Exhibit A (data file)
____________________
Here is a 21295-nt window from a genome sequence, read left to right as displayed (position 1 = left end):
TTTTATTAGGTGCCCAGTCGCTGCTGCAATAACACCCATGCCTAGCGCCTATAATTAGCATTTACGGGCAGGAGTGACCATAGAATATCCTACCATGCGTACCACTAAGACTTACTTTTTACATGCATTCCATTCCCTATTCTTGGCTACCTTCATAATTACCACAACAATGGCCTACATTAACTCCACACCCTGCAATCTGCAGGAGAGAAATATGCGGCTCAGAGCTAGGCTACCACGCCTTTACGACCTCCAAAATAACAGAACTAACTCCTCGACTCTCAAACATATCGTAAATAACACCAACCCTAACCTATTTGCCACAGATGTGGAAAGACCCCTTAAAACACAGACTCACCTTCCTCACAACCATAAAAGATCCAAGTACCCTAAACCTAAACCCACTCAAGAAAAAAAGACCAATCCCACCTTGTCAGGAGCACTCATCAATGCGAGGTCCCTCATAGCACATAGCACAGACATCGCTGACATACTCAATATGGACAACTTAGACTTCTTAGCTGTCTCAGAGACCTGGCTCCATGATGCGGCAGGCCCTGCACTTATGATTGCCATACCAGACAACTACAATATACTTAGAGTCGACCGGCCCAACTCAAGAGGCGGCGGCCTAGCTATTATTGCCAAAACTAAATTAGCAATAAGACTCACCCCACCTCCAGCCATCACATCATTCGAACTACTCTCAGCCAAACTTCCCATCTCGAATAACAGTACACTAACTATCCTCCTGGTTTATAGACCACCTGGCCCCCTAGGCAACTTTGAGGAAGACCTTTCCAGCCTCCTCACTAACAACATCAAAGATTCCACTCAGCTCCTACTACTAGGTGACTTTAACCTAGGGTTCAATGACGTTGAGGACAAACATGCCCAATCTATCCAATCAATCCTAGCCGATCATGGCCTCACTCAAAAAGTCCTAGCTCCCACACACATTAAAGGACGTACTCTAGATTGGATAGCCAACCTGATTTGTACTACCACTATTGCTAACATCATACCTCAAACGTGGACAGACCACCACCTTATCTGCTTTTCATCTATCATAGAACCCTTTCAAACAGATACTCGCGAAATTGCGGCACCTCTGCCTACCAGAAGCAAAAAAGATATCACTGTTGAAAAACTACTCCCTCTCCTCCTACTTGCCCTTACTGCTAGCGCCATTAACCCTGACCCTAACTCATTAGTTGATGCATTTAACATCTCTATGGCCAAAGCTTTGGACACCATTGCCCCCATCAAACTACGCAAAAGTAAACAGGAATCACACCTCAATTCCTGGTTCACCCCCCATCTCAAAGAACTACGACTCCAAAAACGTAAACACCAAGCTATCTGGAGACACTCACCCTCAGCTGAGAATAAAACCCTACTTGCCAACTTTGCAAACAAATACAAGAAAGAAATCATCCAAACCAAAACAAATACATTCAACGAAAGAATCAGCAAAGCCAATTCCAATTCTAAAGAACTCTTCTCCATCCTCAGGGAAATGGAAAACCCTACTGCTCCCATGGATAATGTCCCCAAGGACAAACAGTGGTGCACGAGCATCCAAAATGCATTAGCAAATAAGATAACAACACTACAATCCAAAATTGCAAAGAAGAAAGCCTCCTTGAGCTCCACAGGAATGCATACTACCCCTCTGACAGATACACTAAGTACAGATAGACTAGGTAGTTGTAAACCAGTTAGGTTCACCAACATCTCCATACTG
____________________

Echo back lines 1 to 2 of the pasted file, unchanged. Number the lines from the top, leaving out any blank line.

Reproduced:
Here is a 21295-nt window from a genome sequence, read left to right as displayed (position 1 = left end):
TTTTATTAGGTGCCCAGTCGCTGCTGCAATAACACCCATGCCTAGCGCCTATAATTAGCATTTACGGGCAGGAGTGACCATAGAATATCCTACCATGCGTACCACTAAGACTTACTTTTTACATGCATTCCATTCCCTATTCTTGGCTACCTTCATAATTACCACAACAATGGCCTACATTAACTCCACACCCTGCAATCTGCAGGAGAGAAATATGCGGCTCAGAGCTAGGCTACCACGCCTTTACGACCTCCAAAATAACAGAACTAACTCCTCGACTCTCAAACATATCGTAAATAACACCAACCCTAACCTATTTGCCACAGATGTGGAAAGACCCCTTAAAACACAGACTCACCTTCCTCACAACCATAAAAGATCCAAGTACCCTAAACCTAAACCCACTCAAGAAAAAAAGACCAATCCCACCTTGTCAGGAGCACTCATCAATGCGAGGTCCCTCATAGCACATAGCACAGACATCGCTGACATACTCAATATGGACAACTTAGACTTCTTAGCTGTCTCAGAGACCTGGCTCCATGATGCGGCAGGCCCTGCACTTATGATTGCCATACCAGACAACTACAATATACTTAGAGTCGACCGGCCCAACTCAAGAGGCGGCGGCCTAGCTATTATTGCCAAAACTAAATTAGCAATAAGACTCACCCCACCTCCAGCCATCACATCATTCGAACTACTCTCAGCCAAACTTCCCATCTCGAATAACAGTACACTAACTATCCTCCTGGTTTATAGACCACCTGGCCCCCTAGGCAACTTTGAGGAAGACCTTTCCAGCCTCCTCACTAACAACATCAAAGATTCCACTCAGCTCCTACTACTAGGTGACTTTAACCTAGGGTTCAATGACGTTGAGGACAAACATGCCCAATCTATCCAATCAATCCTAGCCGATCATGGCCTCACTCAAAAAGTCCTAGCTCCCACACACATTAAAGGACGTACTCTAGATTGGATAGCCAACCTGATTTGTACTACCACTATTGCTAACATCATACCTCAAACGTGGACAGACCACCACCTTATCTGCTTTTCATCTATCATAGAACCCTTTCAAACAGATACTCGCGAAATTGCGGCACCTCTGCCTACCAGAAGCAAAAAAGATATCACTGTTGAAAAACTACTCCCTCTCCTCCTACTTGCCCTTACTGCTAGCGCCATTAACCCTGACCCTAACTCATTAGTTGATGCATTTAACATCTCTATGGCCAAAGCTTTGGACACCATTGCCCCCATCAAACTACGCAAAAGTAAACAGGAATCACACCTCAATTCCTGGTTCACCCCCCATCTCAAAGAACTACGACTCCAAAAACGTAAACACCAAGCTATCTGGAGACACTCACCCTCAGCTGAGAATAAAACCCTACTTGCCAACTTTGCAAACAAATACAAGAAAGAAATCATCCAAACCAAAACAAATACATTCAACGAAAGAATCAGCAAAGCCAATTCCAATTCTAAAGAACTCTTCTCCATCCTCAGGGAAATGGAAAACCCTACTGCTCCCATGGATAATGTCCCCAAGGACAAACAGTGGTGCACGAGCATCCAAAATGCATTAGCAAATAAGATAACAACACTACAATCCAAAATTGCAAAGAAGAAAGCCTCCTTGAGCTCCACAGGAATGCATACTACCCCTCTGACAGATACACTAAGTACAGATAGACTAGGTAGTTGTAAACCAGTTAGGTTCACCAACATCTCCATACTG